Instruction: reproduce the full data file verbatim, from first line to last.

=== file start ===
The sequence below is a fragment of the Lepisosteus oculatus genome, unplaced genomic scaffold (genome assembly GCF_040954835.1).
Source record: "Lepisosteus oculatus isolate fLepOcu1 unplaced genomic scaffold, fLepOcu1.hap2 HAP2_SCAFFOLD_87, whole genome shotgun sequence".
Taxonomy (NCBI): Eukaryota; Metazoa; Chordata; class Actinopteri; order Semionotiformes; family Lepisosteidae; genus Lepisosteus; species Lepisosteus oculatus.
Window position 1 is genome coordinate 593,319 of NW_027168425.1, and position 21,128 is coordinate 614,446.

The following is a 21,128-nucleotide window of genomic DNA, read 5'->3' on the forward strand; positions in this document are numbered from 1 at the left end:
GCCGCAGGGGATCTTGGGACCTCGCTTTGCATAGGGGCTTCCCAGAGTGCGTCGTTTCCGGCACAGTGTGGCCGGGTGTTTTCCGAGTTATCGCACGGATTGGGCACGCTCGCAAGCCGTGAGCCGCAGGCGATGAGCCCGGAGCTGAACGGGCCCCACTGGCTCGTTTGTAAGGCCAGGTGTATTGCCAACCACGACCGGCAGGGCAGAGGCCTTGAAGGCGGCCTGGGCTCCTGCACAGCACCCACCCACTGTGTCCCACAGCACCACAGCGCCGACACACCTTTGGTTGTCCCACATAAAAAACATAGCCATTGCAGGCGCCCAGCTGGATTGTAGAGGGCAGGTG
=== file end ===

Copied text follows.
The sequence below is a fragment of the Lepisosteus oculatus genome, unplaced genomic scaffold (genome assembly GCF_040954835.1).
Source record: "Lepisosteus oculatus isolate fLepOcu1 unplaced genomic scaffold, fLepOcu1.hap2 HAP2_SCAFFOLD_87, whole genome shotgun sequence".
Taxonomy (NCBI): Eukaryota; Metazoa; Chordata; class Actinopteri; order Semionotiformes; family Lepisosteidae; genus Lepisosteus; species Lepisosteus oculatus.
Window position 1 is genome coordinate 593,319 of NW_027168425.1, and position 21,128 is coordinate 614,446.

The following is a 21,128-nucleotide window of genomic DNA, read 5'->3' on the forward strand; positions in this document are numbered from 1 at the left end:
GCCGCAGGGGATCTTGGGACCTCGCTTTGCATAGGGGCTTCCCAGAGTGCGTCGTTTCCGGCACAGTGTGGCCGGGTGTTTTCCGAGTTATCGCACGGATTGGGCACGCTCGCAAGCCGTGAGCCGCAGGCGATGAGCCCGGAGCTGAACGGGCCCCACTGGCTCGTTTGTAAGGCCAGGTGTATTGCCAACCACGACCGGCAGGGCAGAGGCCTTGAAGGCGGCCTGGGCTCCTGCACAGCACCCACCCACTGTGTCCCACAGCACCACAGCGCCGACACACCTTTGGTTGTCCCACATAAAAAACATAGCCATTGCAGGCGCCCAGCTGGATTGTAGAGGGCAGGTG